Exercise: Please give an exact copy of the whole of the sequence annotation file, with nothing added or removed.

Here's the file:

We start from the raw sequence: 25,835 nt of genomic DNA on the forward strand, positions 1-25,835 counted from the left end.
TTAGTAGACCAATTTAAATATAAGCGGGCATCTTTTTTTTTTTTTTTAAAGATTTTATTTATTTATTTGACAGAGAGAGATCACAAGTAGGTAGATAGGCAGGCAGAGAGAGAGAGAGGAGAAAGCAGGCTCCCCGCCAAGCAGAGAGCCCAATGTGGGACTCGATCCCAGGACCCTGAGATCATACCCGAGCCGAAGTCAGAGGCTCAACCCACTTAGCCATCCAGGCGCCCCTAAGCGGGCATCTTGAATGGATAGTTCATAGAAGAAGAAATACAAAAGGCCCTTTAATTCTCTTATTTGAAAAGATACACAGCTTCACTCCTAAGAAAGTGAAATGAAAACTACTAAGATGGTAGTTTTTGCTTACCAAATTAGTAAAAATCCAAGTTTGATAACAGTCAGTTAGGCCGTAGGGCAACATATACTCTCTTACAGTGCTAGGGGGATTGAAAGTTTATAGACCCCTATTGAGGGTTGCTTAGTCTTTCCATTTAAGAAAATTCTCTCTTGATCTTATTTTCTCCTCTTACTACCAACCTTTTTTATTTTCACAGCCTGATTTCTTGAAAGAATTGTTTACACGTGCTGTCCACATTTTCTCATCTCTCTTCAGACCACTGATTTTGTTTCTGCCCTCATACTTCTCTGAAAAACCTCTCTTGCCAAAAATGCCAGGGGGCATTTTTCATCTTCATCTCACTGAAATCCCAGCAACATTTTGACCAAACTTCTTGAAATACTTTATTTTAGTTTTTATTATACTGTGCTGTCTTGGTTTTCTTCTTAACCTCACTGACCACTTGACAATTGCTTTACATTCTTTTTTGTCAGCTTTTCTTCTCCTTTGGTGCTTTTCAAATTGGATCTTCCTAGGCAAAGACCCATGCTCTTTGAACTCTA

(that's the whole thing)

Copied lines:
We start from the raw sequence: 25,835 nt of genomic DNA on the forward strand, positions 1-25,835 counted from the left end.
TTAGTAGACCAATTTAAATATAAGCGGGCATCTTTTTTTTTTTTTTTAAAGATTTTATTTATTTATTTGACAGAGAGAGATCACAAGTAGGTAGATAGGCAGGCAGAGAGAGAGAGAGGAGAAAGCAGGCTCCCCGCCAAGCAGAGAGCCCAATGTGGGACTCGATCCCAGGACCCTGAGATCATACCCGAGCCGAAGTCAGAGGCTCAACCCACTTAGCCATCCAGGCGCCCCTAAGCGGGCATCTTGAATGGATAGTTCATAGAAGAAGAAATACAAAAGGCCCTTTAATTCTCTTATTTGAAAAGATACACAGCTTCACTCCTAAGAAAGTGAAATGAAAACTACTAAGATGGTAGTTTTTGCTTACCAAATTAGTAAAAATCCAAGTTTGATAACAGTCAGTTAGGCCGTAGGGCAACATATACTCTCTTACAGTGCTAGGGGGATTGAAAGTTTATAGACCCCTATTGAGGGTTGCTTAGTCTTTCCATTTAAGAAAATTCTCTCTTGATCTTATTTTCTCCTCTTACTACCAACCTTTTTTATTTTCACAGCCTGATTTCTTGAAAGAATTGTTTACACGTGCTGTCCACATTTTCTCATCTCTCTTCAGACCACTGATTTTGTTTCTGCCCTCATACTTCTCTGAAAAACCTCTCTTGCCAAAAATGCCAGGGGGCATTTTTCATCTTCATCTCACTGAAATCCCAGCAACATTTTGACCAAACTTCTTGAAATACTTTATTTTAGTTTTTATTATACTGTGCTGTCTTGGTTTTCTTCTTAACCTCACTGACCACTTGACAATTGCTTTACATTCTTTTTTGTCAGCTTTTCTTCTCCTTTGGTGCTTTTCAAATTGGATCTTCCTAGGCAAAGACCCATGCTCTTTGAACTCTA